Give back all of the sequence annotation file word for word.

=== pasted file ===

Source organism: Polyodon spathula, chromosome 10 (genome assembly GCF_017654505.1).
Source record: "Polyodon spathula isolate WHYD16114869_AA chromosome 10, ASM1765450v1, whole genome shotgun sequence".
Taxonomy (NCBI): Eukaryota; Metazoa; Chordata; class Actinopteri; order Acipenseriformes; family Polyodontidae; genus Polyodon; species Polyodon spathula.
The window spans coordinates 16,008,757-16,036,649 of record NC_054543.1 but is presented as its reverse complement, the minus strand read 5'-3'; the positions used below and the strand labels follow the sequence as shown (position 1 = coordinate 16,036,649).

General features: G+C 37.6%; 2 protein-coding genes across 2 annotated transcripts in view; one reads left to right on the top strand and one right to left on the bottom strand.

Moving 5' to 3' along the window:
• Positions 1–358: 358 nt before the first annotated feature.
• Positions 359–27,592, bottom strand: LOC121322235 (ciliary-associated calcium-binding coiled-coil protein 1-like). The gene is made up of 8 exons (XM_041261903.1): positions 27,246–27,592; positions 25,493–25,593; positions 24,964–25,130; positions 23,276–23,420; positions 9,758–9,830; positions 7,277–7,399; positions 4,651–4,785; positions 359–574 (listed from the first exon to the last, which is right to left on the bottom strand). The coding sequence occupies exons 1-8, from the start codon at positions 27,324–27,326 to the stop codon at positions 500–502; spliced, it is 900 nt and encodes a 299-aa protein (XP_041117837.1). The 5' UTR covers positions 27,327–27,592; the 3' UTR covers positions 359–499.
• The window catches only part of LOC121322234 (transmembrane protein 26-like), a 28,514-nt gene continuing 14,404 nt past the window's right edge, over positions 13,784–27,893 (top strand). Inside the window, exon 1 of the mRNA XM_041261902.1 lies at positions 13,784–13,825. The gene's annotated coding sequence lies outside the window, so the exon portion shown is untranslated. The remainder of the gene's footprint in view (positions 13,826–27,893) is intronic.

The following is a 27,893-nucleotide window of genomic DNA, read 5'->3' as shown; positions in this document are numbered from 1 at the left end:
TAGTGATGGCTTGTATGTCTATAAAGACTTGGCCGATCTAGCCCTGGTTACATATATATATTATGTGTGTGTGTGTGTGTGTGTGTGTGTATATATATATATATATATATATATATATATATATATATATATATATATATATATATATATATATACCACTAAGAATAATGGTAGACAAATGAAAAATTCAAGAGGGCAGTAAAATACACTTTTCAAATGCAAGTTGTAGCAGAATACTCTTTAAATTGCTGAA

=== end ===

Source organism: Polyodon spathula, chromosome 10 (genome assembly GCF_017654505.1).
Source record: "Polyodon spathula isolate WHYD16114869_AA chromosome 10, ASM1765450v1, whole genome shotgun sequence".
Taxonomy (NCBI): Eukaryota; Metazoa; Chordata; class Actinopteri; order Acipenseriformes; family Polyodontidae; genus Polyodon; species Polyodon spathula.
The window spans coordinates 16,008,757-16,036,649 of record NC_054543.1 but is presented as its reverse complement, the minus strand read 5'-3'; the positions used below and the strand labels follow the sequence as shown (position 1 = coordinate 16,036,649).

General features: G+C 37.6%; 2 protein-coding genes across 2 annotated transcripts in view; one reads left to right on the top strand and one right to left on the bottom strand.

Moving 5' to 3' along the window:
• Positions 1–358: 358 nt before the first annotated feature.
• Positions 359–27,592, bottom strand: LOC121322235 (ciliary-associated calcium-binding coiled-coil protein 1-like). The gene is made up of 8 exons (XM_041261903.1): positions 27,246–27,592; positions 25,493–25,593; positions 24,964–25,130; positions 23,276–23,420; positions 9,758–9,830; positions 7,277–7,399; positions 4,651–4,785; positions 359–574 (listed from the first exon to the last, which is right to left on the bottom strand). The coding sequence occupies exons 1-8, from the start codon at positions 27,324–27,326 to the stop codon at positions 500–502; spliced, it is 900 nt and encodes a 299-aa protein (XP_041117837.1). The 5' UTR covers positions 27,327–27,592; the 3' UTR covers positions 359–499.
• The window catches only part of LOC121322234 (transmembrane protein 26-like), a 28,514-nt gene continuing 14,404 nt past the window's right edge, over positions 13,784–27,893 (top strand). Inside the window, exon 1 of the mRNA XM_041261902.1 lies at positions 13,784–13,825. The gene's annotated coding sequence lies outside the window, so the exon portion shown is untranslated. The remainder of the gene's footprint in view (positions 13,826–27,893) is intronic.

The following is a 27,893-nucleotide window of genomic DNA, read 5'->3' as shown; positions in this document are numbered from 1 at the left end:
TAGTGATGGCTTGTATGTCTATAAAGACTTGGCCGATCTAGCCCTGGTTACATATATATATTATGTGTGTGTGTGTGTGTGTGTGTGTGTATATATATATATATATATATATATATATATATATATATATATATATATATATATATATATATATACCACTAAGAATAATGGTAGACAAATGAAAAATTCAAGAGGGCAGTAAAATACACTTTTCAAATGCAAGTTGTAGCAGAATACTCTTTAAATTGCTGAA